If you want to book a safari, you will most likely search the best spot in Africa to catch sight of the big five (lions, elephants, leopards, rhinoceroses, and Cape buffalo). Yet, Africa isn't the only place to turn to for a safari. If you're an outdoor enthusiast and excited by unique fauna, it's time to explore new frontiers. In 2020, invest in new experiences by checking out five thrilling safaris outside Africa.

The Pantanal, Brazil

Aerial view of the Pantanal wetlands
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Most of the Pantanal, the world's largest tropical wetland, lies in western Brazil, but a portion does stretch into nearby Paraguay and Bolivia. As it stands, the Pantanal is about half the size of France and boasts the highest concentration of wildlife on the planet.

The Pantanal's open marshes offer panoramic views of birds, reptiles, and other animals throughout the year. If you choose to visit during the rainy spring season, you can take in the natural sights as you cruise down the Paraguay River from Corumbá.

During the rest of the year, when water from annual flooding recedes, visitors can mountain bike down dirt roads to experience a true South American safari. Some of the creatures you may encounter include giant anteaters, the world's largest otters, hyacinth macaw parrots, toucans, howler monkeys, and capybaras, the world's largest rodents. Just beware of green anacondas, the world's largest snakes. The Pantanal is also boasts the largest concentration of jaguars, so spotting one of the large cats on your safari is likely.

Yellowstone National Park, United States

Tourists walking along pathway in Yellowstone National Park
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Want to go on a safari but don't want to leave the U.S.? You're in luck. Yellowstone National Park provides excellent opportunities for observing wildlife in its natural habitat.

Yellowstone is also the oldest national park in the United States; visitors have been marveling over the park's flora and fauna since 1872. The park boasts the largest and oldest herd of bison in the United States, but visitors can also see elk, wolves, black bears, moose, and bighorn sheep. In fact, almost 70 different mammals live within the park.

The park sits atop a dormant volcano and has more hydrothermal water features than any other location on the planet, so catching sight of the animals that roam the park is only part of what makes this trip worthwhile.

Amazon Rainforest, South America

Amazon rainforest from above
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The Amazon rainforest boasts a greater diversity of wildlife than any other place on earth, making it the ideal destination for a memorable safari outside of Africa. The forest is home to an astounding 427 types of mammals, 378 types of reptiles, and more than 1,300 species of birds. The Amazon also has 4,000 species of butterflies and more species of fish than the Atlantic Ocean.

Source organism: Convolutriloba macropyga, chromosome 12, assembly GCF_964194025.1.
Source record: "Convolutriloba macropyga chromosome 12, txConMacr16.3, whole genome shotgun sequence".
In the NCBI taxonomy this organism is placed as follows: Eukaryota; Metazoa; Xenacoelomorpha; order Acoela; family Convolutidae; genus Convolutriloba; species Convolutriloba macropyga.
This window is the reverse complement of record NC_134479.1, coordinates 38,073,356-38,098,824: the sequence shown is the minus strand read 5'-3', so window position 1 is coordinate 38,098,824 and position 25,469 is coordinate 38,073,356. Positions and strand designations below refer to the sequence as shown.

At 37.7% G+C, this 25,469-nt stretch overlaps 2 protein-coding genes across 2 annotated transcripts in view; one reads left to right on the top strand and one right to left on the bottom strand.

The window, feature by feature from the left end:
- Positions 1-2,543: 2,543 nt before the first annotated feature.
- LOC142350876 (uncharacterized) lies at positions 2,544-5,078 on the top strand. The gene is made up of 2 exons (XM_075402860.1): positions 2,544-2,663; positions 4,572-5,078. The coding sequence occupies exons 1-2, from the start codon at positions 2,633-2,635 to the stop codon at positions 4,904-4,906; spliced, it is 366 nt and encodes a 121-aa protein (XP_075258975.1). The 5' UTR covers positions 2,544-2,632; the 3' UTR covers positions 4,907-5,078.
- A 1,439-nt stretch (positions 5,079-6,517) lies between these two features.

Native species include pink river dolphins, sloths, black spider monkeys, jaguars, and macaws. The rainforest spans eight South American countries. Whether you choose a river cruise or guided tour on the ground, the Amazon national parks we recommend visiting are Manu National Park in Peru (a UNESCO Heritage Site), the Tumucumaque National Park in Brazil, Yasuni National Park in Ecuador, and the Iguazu National Park in Argentina (also a UNESCO Heritage Site).

Bako National Park, Borneo

Coast line of Bako National Park
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Shared by Malaysia, Indonesia, and Brunei, the unspoiled Asian island of Borneo is home to unique species of wildlife. While many areas of the island offer an opportunity for a safari, one of the most frequently visited areas is Bako National Park, located in Sarawak, East Malaysia.

The park has been a protected area since 1957 and is home to macaques, silver-leaf monkeys, wild boar, mouse deer, several species of otters, and the Bornean bearded pig. That said, the most famous resident of the park may just be the proboscis monkey. Bako National Park hosts about 275 of these endangered creatures, known for their pot bellies and huge noses. These monkeys can only be found in Borneo. So, if you choose to safari here, you may see a creature most people will never see in their lifetime.

To catch a glimpse of these monkeys, consider hiking at the park close to dusk or dawn. Choose any of the 18 color-coded trails at Bako, and you'd be good to go.

Ranthambore National Park, India

Two tigers walking along road with cars of tourists following
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If seeing big cats is a must on your safari, you need to head to Ranthambore National Park in Northern India. The park hosts a wide array of animals, but visitors primarily go to catch a glimpse of the park's majestic Bengal tigers. There are currently about 60 of these tigers at Ranthambore.

You can also take a guided safari through Ranthambore to see jackals, leopards, hyenas, crocodiles, snakes, lizards, and reptiles. Other creatures you may see include sloths, wild boars, foxes, porcupines, hedgehogs, and a variety of small mammal species. For those who enjoy bird-watching while on safari, the park is home to almost 300 species of birds such as woodpeckers, cuckoo birds, and greylag geese.

If, however, you're only interested in seeing the tigers (for which the park is famous), we recommend the "Tiger Special Tour" for a duration of 15 nights and 16 days. Whatever you do, remain in your tour jeep or bus as you drive through tiger country: Bengals may be majestic creatures, but they're also fierce carnivores.